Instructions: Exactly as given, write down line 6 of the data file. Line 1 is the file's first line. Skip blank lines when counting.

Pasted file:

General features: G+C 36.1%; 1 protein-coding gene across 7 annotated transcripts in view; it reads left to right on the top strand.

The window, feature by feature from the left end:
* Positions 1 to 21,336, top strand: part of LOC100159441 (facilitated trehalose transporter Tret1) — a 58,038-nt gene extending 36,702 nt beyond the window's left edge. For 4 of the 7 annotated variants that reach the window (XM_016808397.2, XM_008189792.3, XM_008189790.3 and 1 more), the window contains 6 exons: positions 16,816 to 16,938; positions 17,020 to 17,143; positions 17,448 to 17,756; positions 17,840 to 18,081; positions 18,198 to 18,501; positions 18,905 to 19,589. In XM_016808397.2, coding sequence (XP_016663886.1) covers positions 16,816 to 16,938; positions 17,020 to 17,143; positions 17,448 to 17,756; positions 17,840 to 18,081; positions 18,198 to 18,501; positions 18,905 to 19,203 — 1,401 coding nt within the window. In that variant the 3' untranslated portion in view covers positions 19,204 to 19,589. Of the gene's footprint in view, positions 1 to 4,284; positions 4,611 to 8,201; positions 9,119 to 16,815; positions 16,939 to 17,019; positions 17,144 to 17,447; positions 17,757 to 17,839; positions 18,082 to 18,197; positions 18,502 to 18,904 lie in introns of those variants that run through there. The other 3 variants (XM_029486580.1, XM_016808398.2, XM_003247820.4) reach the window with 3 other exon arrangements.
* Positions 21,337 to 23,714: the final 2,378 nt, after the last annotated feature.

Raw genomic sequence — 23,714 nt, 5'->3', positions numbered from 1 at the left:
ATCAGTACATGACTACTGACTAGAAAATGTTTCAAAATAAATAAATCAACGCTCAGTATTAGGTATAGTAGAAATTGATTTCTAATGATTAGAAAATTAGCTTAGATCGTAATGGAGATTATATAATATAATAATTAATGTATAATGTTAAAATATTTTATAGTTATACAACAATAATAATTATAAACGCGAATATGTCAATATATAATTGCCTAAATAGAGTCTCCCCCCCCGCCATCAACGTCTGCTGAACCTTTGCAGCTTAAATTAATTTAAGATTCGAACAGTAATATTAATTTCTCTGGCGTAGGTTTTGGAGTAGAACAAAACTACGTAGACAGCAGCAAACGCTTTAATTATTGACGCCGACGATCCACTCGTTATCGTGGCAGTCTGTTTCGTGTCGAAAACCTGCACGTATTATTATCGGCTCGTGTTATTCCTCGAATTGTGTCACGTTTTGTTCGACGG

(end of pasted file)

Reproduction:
ATCAGTACATGACTACTGACTAGAAAATGTTTCAAAATAAATAAATCAACGCTCAGTATTAGGTATAGTAGAAATTGATTTCTAATGATTAGAAAATTAGCTTAGATCGTAATGGAGATTATATAATATAATAATTAATGTATAATGTTAAAATATTTTATAGTTATACAACAATAATAATTATAAACGCGAATATGTCAATATATAATTGCCTAAATAGAGTCTCCCCCCCCGCCATCAACGTCTGCTGAACCTTTGCAGCTTAAATTAATTTAAGATTCGAACAGTAATATTAATTTCTCTGGCGTAGGTTTTGGAGTAGAACAAAACTACGTAGACAGCAGCAAACGCTTTAATTATTGACGCCGACGATCCACTCGTTATCGTGGCAGTCTGTTTCGTGTCGAAAACCTGCACGTATTATTATCGGCTCGTGTTATTCCTCGAATTGTGTCACGTTTTGTTCGACGG